Grant made the case for thinking like a scientist as the best alternative to this and other mindsets in which we seek out confirmation of our preexisting beliefs. “Don’t let your ideas become your identity,” he counseled. People who think like scientists treat their own position as a hypothesis to be tested, and are open to changing course if the data suggest it. In other words, “You have to be as motivated to look for reasons why you might be wrong as you are to search for reasons why you must be right.” 

Thinking like a scientist is essential to digital adoption done right. Change managers may undertake a project with a preconceived notion of why their adoption plan works best, but if they fail to consider scenarios in which they might be wrong, they are doomed to failure. Instead, they should take an evidence-based approach. The Pendo digital adoption solution, for example, provides robust behavioral analytics for managers to study existing workflows and how employees are spending their time in software. Embracing the scientific mindset, teams can use these analytics to rethink their assumptions about how effective their digital transformation plan will be and how well it fits with existing behaviors. The path to success in digital adoption starts with testing one’s assumptions about what that success looks like.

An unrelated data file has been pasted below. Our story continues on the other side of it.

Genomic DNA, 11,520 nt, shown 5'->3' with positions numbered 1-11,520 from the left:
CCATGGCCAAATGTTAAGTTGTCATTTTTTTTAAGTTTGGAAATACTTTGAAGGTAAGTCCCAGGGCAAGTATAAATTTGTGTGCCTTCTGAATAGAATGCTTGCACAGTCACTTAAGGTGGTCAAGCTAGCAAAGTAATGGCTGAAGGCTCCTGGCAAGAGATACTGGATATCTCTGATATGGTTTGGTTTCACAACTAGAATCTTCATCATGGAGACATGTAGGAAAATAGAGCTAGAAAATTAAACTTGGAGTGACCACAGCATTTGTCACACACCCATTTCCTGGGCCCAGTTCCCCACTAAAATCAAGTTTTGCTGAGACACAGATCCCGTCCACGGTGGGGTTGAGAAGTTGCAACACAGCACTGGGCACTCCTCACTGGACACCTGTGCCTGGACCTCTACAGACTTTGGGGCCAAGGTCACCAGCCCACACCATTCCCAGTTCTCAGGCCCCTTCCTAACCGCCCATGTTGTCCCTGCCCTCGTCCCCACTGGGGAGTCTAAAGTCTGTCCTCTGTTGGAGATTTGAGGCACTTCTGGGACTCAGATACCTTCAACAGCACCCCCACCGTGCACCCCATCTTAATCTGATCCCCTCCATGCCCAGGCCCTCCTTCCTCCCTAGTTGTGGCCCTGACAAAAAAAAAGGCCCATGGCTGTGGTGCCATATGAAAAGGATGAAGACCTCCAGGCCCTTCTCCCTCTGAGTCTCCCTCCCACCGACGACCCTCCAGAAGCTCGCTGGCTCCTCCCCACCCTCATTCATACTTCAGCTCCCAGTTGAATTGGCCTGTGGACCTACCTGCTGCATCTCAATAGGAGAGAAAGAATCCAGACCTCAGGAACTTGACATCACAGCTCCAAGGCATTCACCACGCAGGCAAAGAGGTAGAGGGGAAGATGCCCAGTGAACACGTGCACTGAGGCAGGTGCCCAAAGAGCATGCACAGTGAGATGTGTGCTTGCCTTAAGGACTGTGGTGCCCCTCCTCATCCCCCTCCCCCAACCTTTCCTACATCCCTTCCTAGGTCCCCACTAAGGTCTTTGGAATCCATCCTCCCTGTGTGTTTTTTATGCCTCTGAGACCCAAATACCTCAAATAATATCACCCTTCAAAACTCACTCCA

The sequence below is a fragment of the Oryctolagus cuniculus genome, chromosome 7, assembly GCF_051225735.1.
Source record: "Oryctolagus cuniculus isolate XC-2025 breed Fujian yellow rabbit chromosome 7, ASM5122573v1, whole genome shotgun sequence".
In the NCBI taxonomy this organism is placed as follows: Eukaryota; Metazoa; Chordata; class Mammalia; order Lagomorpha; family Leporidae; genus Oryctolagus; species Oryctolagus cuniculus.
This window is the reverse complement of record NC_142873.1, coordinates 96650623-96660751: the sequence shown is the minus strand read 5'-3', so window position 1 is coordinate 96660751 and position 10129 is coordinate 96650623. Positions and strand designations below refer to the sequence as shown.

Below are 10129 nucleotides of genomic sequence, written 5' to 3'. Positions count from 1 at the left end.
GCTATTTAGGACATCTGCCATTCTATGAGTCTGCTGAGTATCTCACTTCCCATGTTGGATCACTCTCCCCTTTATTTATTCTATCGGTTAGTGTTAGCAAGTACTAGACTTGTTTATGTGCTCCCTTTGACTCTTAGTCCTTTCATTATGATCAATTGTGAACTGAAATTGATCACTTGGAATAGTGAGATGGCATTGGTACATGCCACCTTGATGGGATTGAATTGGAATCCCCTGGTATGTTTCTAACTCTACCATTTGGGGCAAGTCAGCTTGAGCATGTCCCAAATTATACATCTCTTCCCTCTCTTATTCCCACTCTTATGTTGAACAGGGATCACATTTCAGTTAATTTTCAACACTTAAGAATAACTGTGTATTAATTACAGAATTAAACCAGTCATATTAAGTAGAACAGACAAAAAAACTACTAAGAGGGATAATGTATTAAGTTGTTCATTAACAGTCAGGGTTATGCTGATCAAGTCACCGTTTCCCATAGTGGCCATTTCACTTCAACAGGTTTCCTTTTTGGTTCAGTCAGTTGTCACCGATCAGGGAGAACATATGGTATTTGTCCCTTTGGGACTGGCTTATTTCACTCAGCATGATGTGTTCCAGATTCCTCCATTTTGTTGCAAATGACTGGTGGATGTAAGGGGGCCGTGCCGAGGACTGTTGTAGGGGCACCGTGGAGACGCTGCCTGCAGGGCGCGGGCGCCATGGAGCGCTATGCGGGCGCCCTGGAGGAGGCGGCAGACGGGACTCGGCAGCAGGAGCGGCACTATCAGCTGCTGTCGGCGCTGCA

Build a challenge network

Part of thinking like a scientist is being in a position to hear meaningful views opposed to one’s own. For Grant, that means rethinking our social networks and the purpose they serve. Having a support network to fall back on and draw encouragement from is an important part of navigating work and life. But just as important, Grant argued, is to have what he called a challenge network. This is a network of people “who tell you the uncomfortable truths instead of the comforting lies.” The transparency and candor a challenge network provides help one focus on possible weak points and consider all angles of a problem.